Having bladder problems? Use this screening tool

December 13, 2018 | by Roberta Blandon, M.D.
Categories: Healthy Driven Moms

Do you have a constant urge to pee? Are you leaking urine? Do you feel pressure in your vagina? One of the most uncomfortable — and awkward — conditions that afflict women are pelvic floor disorders.

One in three women will experience a pelvic floor disorder in the course of her lifetime. Yet, many won’t talk about it. Research suggests women often wait about six and a half years to talk to their doctor about their bladder problems.

Your pelvic floor is the group of muscles and ligaments in your pelvic region. Contracting and relaxing these muscles allows you to control your bowel movements and urination.

Typically, the pelvic organs — the bladder, uterus, vagina and rectum — are supported and held in place by the pelvic floor. Sometimes this support system becomes stretched or torn, making it hard to control the pelvic floor muscles.

Life events or conditions can weaken the pelvic muscles or tear connective tissue. Some causes of pelvic floor disorders include:

  • Childbirth (particularly vaginal delivery)
  • Pelvic surgery (hysterectomy)
  • Radiation treatment in the pelvic area
  • Menopause
  • Aging
  • Extreme physical activity or lifting of heavy objects
  • Conditions such as obesity, constipation or a long-lasting cough
  • Genetic or hereditary factors

Pelvic floor disorders include bladder and bowel problems and prolapse of the female organs:

  • Urinary incontinence (UI). UI is common among women, with close to 18 million women dealing with some form of incontinence. There are two main types of UI:
    • Stress – urine leakage during certain activities, such as sneezing, coughing or exercise
    • Urge (overactive bladder) – urine leakage after a sudden urge to go
  • Pelvic organ prolapse. When this occurs, the pelvic floor muscles weaken, causing one or more of the pelvic organs to fall downward into or out of the vagina. Its name depends on which organ is affected:
    • Cystocele – the bladder protrudes into the vagina, creating a bulge
    • Uterine – the uterus bulges or slips into the vagina
    • Vault – the top of the vagina drops down into the vaginal canal
    • Rectocele – the rectum bulges into the back wall of the vagina
    • Urethrocele – the urethra bulges into the vagina
    • Enterocele – the small intestine bulges against the back wall of the vagina

Not sure if you may have an issue? Use this screening tool to find out. If you answer "yes" to one or more of the below questions, talk to your physician about your symptoms and ask to be referred to a urogynecologist:

Bladder control symptoms

  • Do you lose urine when you cough, sneeze or exercise?
  • Are you using the bathroom so often it disrupts your day?
  • Do you find yourself making a mental note of where all the bathrooms are when you enter a building?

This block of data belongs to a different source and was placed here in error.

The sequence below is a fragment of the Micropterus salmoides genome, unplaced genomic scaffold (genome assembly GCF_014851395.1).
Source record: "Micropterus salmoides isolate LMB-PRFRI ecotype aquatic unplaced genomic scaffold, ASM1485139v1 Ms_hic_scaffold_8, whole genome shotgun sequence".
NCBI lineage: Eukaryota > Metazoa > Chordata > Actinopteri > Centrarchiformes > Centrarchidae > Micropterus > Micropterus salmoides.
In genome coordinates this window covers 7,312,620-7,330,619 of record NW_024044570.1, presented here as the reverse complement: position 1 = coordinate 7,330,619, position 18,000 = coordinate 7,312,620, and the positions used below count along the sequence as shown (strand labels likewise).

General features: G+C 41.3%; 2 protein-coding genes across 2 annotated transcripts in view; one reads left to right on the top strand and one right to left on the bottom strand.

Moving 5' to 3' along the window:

• Do you find it hard to make it to the bathroom, maybe even having an accident sometimes?
  • Are you using pads or other forms of protection to absorb bladder leakage?

Prolapse symptoms

  • Are you experiencing pressure or bulging in your vagina, especially after standing for long periods?
  • Do you feel something protruding or coming out the vaginal opening?
  • Have tampons become too uncomfortable to use or do they fall out?
  • Have you ever been told your uterus or bladder has dropped?
  • Has your urine stream become weak or turned into a spray?

Many women experience a pelvic floor disorder. If you're one of them, you don’t have to live with it. Find a doctor now so you can get back to life as usual.

The Women’s Center for Pelvic Medicine at Edward-Elmhurst Health has board-certified, fellowship-trained urogynecologists who specialize in the treatment of pelvic floor disorders. We offer surgical and non-surgical approaches to the management of urinary incontinence, voiding difficulties, uterine and vaginal prolapse, genitourinary fistulas and mesh-related complications.

Roberta Blandon, M.D., is a urogynecologist with the Women’s Center for Pelvic Medicine at Edward-Elmhurst Health. Read her profile.

Join us on for a Lunch and Learn on Thursday, Feb. 7 at Elmhurst Hospital., as Dr. Roberta Blandon talks about pelvic floor disorders and treatments available to improve or put an end to these problems. Register now.

Related blogs:

Ahh-choo! Oops, did that just happen?

Leave a Comment

|
middle-age-chest-pain

What is SCAD, and why should middle-aged women care about it?

Though it can affect both men and women, SCAD tends to be most common among women in their 40s and 50s.

Read More

HDMomshealthyweightpregnancycrop

Why your weight matters when you want to have a baby

An important factor in a healthy pregnancy is a healthy weight. Learn how being overweight or underweight affects your...

Read More

Rudi Tanck CPR v2

Family's message: Make sure you know CPR

Rudi Tanck knows the value of CPR because family members used it to save his life when he suffered a heart attack.

Read More